People dub your sound as indie. Would you agree? If you had to, how would you describe your style?
Yeah, I’d say indie-piano-pop ballads. I’m hugely inspired by Elton John, Carole King and Tom Odell. Piano songwriters have always inspired me hugely. As well as honest songwriters, like Hozier and Lorde. People who you can really hear their soul in their lyrics and you just know there’s no part of them that could lie. I love that!
Your piano seems to be your best friend, musically speaking. Can you give us an insight into your creative process? How do you write and compose?
I have to be on my own and sat at any piano really. It’s almost like writing a diary – if you know that people are going to read it as you’re writing then you’re going to censor yourself to a degree. It’s the same thing for lyrics, I have to know that no one can hear it because then you can afford to be really honest and just let your subconscious speak.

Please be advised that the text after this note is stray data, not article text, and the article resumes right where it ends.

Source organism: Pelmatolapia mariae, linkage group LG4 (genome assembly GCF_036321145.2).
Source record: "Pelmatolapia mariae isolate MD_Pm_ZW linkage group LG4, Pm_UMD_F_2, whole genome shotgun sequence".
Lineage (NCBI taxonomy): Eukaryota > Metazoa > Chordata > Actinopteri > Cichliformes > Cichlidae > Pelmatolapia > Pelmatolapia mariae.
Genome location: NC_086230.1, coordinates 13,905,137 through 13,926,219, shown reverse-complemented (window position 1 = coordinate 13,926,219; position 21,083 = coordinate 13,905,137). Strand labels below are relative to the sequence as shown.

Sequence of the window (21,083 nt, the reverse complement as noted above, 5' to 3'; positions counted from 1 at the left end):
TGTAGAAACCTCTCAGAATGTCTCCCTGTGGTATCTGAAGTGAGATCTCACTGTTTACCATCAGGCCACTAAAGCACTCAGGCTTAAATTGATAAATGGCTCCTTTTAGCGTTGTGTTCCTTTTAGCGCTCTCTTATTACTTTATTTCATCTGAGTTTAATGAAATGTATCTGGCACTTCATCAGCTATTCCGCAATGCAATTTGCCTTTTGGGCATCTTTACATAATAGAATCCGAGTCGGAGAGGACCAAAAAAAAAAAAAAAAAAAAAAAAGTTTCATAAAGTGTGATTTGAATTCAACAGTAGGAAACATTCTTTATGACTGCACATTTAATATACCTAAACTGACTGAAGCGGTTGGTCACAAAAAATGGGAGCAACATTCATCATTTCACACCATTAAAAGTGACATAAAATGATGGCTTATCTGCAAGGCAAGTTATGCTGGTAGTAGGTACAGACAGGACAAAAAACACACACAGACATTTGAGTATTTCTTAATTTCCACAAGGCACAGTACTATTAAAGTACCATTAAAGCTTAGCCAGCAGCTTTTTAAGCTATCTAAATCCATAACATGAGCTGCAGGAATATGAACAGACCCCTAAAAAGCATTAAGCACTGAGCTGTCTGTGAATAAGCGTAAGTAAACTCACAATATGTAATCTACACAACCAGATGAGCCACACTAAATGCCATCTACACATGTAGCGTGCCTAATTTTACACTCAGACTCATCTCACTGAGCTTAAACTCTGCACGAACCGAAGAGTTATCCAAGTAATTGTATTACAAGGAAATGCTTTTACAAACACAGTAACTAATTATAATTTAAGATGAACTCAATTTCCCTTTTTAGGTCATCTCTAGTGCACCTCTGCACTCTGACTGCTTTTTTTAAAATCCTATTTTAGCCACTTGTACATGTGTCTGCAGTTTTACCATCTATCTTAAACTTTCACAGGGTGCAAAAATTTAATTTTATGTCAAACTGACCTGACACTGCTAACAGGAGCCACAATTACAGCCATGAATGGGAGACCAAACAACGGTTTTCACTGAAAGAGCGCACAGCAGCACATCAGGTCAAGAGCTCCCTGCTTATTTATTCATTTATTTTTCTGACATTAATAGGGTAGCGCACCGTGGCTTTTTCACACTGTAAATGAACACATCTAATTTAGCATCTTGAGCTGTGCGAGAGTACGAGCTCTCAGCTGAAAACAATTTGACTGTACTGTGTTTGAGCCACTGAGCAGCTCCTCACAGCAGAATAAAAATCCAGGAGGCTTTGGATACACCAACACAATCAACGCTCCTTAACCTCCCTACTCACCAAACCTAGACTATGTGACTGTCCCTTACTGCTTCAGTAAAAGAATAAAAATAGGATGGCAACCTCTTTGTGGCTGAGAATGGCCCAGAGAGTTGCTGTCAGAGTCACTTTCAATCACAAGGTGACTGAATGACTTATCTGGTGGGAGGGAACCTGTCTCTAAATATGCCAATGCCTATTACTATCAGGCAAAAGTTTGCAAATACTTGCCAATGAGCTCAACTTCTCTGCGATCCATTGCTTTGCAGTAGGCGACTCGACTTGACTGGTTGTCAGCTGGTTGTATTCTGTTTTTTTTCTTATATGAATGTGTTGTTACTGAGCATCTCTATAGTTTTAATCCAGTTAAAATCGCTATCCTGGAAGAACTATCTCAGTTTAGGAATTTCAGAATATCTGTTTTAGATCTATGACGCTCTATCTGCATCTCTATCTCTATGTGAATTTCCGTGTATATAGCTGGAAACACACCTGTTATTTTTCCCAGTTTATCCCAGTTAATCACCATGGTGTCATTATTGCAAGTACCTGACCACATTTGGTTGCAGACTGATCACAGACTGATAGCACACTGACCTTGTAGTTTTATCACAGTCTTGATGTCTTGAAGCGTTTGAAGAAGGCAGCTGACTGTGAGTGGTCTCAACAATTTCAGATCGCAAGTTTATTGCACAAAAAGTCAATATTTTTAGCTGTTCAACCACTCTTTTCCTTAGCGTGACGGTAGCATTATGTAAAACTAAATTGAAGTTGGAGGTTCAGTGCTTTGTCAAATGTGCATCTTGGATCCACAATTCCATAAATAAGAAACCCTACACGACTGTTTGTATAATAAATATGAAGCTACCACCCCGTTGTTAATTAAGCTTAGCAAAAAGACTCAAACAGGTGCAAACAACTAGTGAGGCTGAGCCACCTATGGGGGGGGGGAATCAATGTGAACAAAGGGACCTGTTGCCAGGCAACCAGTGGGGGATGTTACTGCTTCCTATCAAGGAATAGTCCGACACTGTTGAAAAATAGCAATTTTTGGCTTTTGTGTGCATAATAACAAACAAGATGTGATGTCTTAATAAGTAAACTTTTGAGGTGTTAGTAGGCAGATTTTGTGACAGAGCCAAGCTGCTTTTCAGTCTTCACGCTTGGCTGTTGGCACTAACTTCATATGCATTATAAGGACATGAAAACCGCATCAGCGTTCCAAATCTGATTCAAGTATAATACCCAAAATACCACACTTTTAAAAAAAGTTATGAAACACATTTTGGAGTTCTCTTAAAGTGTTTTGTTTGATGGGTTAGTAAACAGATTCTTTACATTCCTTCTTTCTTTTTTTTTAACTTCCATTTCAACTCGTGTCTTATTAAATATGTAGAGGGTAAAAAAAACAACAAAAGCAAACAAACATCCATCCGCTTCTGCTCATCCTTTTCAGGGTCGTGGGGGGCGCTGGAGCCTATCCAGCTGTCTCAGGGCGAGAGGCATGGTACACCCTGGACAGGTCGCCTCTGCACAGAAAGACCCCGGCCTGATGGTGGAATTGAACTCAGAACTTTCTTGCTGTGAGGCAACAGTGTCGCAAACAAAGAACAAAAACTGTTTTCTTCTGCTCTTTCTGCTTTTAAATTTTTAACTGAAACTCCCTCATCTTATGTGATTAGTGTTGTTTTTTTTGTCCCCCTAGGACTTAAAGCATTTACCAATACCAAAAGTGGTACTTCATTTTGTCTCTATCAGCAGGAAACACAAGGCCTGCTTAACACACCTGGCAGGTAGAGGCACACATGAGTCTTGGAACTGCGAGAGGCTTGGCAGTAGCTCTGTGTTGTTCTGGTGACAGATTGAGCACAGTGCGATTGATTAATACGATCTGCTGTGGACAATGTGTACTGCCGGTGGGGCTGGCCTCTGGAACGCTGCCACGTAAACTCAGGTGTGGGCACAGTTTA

I never write with a pen because I’m very dyslexic and it’s not something I find myself at home with so I record myself using voice notes on my iPhone. I just close my eyes and say the things that I didn’t think that I could say.
Where do you draw inspiration to write?
Personal experience. Always. I can’t really write from any other perspective because even if something hasn’t directly happened to you, it always comes from an emotional place that is true. It’s just about letting your subconscious write the stories and the heart of you.
You’ve been quite open about how Florence and Adele are your main influences but what else influences your music?
My parents and the rest of my family because the music I used to listen to growing up hugely affected what I did. When I write lots of ideas in clusters, I’m always quite hesitant to show people. I feel like showing people the new ideas is the scariest thing in music because when you write the music not everything you do is going to be great, so it’s just about having that safe space where you know that people aren’t going to say things just to hurt you.